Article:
2023 Landscape Architecture AP Thesis Prize: Celina Abba and Enrique Cavelier’s Plantation Futures: Foregrounding Lost Narratives

Four stills from a video, where the narrator is flipping and pointing at images on a printed book of Act 1 and Act 2. The images on the page are the cover of the book, the Oak Alley Plantation house, lost enslaved landscapes such as the swamp, ditch, and plot, and the webpage of Oak Alley taken from The Cultural Landscape Foundation’s website.

by Celina Abba (MLA I AP ’23) and Enrique Cavelier (MLA I AP ’23) — Recipient of the Landscape Architecture Thesis Prize.

Oak Alley Plantation, located in Louisiana, is the most famous and visited plantation in the United States. Today the plantation is preserved as a cultural landscape reflecting and glorifying the values of the Antebellum era. What is absent at Oak Alley and all the plantations upon which the United States was formed is the recognition of the forged Black landscapes used for refuge, joy, and resistance: the swamp, the ditch, and the plot.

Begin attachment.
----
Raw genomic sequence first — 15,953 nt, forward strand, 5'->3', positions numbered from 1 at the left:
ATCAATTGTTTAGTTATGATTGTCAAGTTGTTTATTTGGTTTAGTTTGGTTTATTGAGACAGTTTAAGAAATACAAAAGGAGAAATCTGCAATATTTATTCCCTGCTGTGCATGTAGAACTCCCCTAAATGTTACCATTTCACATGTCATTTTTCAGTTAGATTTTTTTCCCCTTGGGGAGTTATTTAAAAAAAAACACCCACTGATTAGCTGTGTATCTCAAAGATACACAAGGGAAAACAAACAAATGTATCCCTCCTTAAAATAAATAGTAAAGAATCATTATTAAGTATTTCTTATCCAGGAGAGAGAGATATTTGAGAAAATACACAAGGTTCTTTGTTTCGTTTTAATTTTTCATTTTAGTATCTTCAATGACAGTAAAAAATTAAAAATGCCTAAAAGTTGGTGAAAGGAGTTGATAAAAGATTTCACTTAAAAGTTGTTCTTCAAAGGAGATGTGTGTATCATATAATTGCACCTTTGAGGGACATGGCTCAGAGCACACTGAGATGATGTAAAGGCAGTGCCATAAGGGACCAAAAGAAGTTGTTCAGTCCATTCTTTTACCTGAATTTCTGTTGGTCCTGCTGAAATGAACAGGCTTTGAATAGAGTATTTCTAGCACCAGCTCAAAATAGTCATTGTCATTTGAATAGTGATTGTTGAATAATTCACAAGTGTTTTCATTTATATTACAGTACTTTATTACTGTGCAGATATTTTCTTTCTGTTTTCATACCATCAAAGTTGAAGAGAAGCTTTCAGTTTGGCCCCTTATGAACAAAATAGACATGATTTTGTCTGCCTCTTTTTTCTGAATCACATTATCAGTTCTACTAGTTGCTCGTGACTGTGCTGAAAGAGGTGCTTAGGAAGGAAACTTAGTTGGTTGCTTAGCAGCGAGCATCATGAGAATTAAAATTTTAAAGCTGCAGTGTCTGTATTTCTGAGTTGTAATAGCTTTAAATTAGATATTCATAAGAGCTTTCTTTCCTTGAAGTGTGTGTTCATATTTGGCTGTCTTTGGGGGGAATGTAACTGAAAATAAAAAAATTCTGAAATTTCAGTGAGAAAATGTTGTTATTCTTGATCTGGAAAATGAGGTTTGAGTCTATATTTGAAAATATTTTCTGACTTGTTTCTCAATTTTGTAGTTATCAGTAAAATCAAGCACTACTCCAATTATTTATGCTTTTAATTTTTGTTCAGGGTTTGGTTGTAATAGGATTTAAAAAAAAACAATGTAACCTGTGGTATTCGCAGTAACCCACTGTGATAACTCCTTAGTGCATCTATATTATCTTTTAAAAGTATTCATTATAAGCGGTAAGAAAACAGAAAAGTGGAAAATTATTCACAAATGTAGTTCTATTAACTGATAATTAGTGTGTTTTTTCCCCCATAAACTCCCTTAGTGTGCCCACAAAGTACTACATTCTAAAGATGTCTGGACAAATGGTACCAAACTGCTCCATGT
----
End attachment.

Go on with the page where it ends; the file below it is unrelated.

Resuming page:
The plantation was a complex of white supremacy that linked the exploitation of racialized bodies and non-human agents to fertile lands and commodities. These landscapes emerged as an economic and political model based on dislocated forced labor, intensive land exploitation, and global commerce supported by land dispossession, labor extraction, and racialized violence. 

The thesis questions the concept and practices of heritage in the profession of landscape architecture as it is embedded in the colonial imaginary and its racial legacies. Moments for accountability and restoration are conceived, such as the Citizen Assembly, which holds industry and systems of dispossession to account through new forms of democratic processes and landscape-based evidence collection. Black ecologies emerge through layering archival narratives, poetry, and literature, foregrounding lost narratives within the plantation. These narratives envision radically different futures, where interspecies kinship and empathy surface as new ecologies that point to new Black futurities.